An aging population means family physicians are increasingly responsible for giving patients and their families devastating news. Taking an individualized yet systematic approach can help you feel more confident and reduce your patients’ suffering:
1. Assess the patient’s understanding. Ask “What is your understanding of your condition?” This helps you determine a starting point for the conversation by building on what the patient already knows.
2. Give a “warning shot.” Prepare the patient and family for the news by saying, “I’m sorry. I have bad news.” Wait for them to give you their full attention.
3. Present the bad news using words the patient will understand. Avoid medical jargon. Use plain words such as “terminal” or “cancer” to reduce the potential for misunderstanding.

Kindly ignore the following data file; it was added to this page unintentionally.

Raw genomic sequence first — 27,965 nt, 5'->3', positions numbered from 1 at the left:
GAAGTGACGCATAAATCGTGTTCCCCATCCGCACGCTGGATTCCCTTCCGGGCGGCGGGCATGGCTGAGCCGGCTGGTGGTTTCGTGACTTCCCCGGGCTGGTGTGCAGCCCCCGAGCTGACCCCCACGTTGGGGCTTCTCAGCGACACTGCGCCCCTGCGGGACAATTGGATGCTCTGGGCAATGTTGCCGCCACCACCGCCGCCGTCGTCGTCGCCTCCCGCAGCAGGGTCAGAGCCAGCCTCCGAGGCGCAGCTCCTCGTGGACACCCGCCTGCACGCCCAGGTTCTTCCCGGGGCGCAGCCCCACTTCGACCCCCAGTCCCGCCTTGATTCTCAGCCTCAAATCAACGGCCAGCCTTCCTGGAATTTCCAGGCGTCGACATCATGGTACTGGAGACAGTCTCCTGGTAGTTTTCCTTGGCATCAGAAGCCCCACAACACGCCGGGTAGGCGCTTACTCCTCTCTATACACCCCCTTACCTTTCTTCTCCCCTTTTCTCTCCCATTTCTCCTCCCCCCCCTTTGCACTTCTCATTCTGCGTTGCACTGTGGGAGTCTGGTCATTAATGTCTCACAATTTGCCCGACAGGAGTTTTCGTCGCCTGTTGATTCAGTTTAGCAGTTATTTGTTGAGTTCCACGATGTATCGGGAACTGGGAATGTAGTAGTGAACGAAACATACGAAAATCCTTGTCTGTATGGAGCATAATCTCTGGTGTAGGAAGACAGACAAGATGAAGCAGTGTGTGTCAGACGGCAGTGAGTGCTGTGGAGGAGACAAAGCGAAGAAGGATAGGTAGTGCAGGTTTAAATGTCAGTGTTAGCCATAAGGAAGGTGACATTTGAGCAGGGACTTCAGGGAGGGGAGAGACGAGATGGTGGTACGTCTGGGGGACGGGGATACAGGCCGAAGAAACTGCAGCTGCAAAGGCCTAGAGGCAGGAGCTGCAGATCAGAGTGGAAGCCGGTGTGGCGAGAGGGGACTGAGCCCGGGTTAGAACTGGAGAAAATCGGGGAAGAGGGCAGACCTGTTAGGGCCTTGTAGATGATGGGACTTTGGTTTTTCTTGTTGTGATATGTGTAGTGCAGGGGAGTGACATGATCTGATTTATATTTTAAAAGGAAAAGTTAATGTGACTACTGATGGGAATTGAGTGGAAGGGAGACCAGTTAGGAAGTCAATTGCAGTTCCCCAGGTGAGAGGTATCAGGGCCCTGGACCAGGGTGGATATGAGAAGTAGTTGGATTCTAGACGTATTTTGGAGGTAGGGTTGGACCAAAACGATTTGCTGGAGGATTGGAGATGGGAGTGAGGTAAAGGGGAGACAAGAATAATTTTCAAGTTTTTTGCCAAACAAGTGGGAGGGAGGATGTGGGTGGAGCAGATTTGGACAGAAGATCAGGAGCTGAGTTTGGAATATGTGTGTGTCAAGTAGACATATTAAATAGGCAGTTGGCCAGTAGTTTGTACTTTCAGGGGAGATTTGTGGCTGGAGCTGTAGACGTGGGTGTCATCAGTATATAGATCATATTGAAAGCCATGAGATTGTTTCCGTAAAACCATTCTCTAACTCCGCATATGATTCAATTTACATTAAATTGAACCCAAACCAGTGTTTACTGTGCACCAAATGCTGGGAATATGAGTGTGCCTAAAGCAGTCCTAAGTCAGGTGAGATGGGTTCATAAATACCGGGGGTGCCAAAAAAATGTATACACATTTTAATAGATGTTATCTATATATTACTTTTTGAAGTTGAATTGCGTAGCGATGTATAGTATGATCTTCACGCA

4. Be quiet and listen. Allow the patient or family to make the next move. If the silence is prolonged, ask how they are feeling. Validate emotional responses by saying, “You must feel terrible,” but avoid saying you know how they feel unless you really do.
5. Provide additional information, if asked. Use a “peel the onion” strategy, presenting additional information at the patient’s pace, one layer at a time. Do not convey more optimism than is realistic.
6. Develop a plan for follow-up care. Schedule a time to get together again to answer any questions the patient or family come up with after the initial shock wears off. Avoid making statements that sound distancing, such as “There is nothing more we can do.” You may not be able to cure the patient’s disease, but there is always something you can do for the patient.
Adapted from “Communicating Bad News to Your Patients.”
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